Image credit:
Greg Rosen/unsplash
Image credit:
Greg Rosen/unsplash
Sports Business/06/19/2024

Longer life: why we need to wear outdoor clothing for longer and how to do it

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Many brands are currently working on improving the durability of their products. The EU will soon be demanding this of all clothing manufacturers. Waterproof jackets should also last longer and be more durable. What is the industry doing to achieve this and what can consumers do to extend the lifespan of their jacket? And how do you actually measure the durability of a jacket?

Waterproof jackets are the epitome of outdoor clothing. It was only when Bob Gore discovered the possibilities of stretched PTFE for the production of breathable and waterproof membranes in 1969, thus laying the foundation for Gore-Tex, that the outdoor clothing segment and trade developed into a huge international growth market. There are now numerous other technical solutions and suppliers that make clothing waterproof and breathable. However, as indispensable as waterproof jackets are in the outdoor market today, they are also problematic for the environment.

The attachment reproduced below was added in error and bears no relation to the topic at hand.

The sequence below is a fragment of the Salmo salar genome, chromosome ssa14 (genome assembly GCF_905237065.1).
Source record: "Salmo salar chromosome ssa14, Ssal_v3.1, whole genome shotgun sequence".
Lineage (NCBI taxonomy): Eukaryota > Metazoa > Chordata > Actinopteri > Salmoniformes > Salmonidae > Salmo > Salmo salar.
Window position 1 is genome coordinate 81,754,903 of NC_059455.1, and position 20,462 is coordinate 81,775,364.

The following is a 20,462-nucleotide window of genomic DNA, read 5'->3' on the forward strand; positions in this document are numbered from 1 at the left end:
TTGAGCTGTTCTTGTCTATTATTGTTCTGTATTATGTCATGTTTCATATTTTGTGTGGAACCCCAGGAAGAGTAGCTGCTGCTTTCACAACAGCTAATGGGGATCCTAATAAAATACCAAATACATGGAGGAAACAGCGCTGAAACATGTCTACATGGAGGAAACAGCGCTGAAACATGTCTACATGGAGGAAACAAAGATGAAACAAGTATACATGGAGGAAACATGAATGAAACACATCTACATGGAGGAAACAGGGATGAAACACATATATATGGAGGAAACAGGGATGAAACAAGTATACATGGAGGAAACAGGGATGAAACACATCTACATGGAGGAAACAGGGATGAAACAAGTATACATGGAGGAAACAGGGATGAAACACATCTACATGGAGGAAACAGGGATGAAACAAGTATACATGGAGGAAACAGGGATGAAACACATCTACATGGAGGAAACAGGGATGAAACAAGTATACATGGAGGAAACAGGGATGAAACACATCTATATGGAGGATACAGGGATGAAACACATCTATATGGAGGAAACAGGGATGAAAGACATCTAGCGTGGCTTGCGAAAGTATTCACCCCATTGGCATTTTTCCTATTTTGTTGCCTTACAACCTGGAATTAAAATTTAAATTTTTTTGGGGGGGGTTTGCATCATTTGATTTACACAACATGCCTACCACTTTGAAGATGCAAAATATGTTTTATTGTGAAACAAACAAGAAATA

The recycling problem

Waterproof outdoor jackets consist almost exclusively of petroleum-based outer fabrics (e.g. polyester) laminated with a petroleum-based membrane. In the case of Gore-Tex, for example, with a membrane made of PTFE or the new ePE membrane made of polyethylene. Once bonded together, the outer fabric and membrane cannot be separated again, which makes recycling considerably more difficult. "Gore-Tex laminates are not yet recycled," says Hannu Haslach from the Gore Fabric Marketing team. And as long as recycling is not yet available, these jackets end up either in waste incineration or in landfill, where they take centuries to decompose. Considering how many of these jackets come onto the market every year, that's a lot of waste for the future.

Gore has been testing the durability of its laminates for a long time, like here in the laboratory in Feldkirchen. Sander Effring explains the process.
Image credit:
Regina Henkel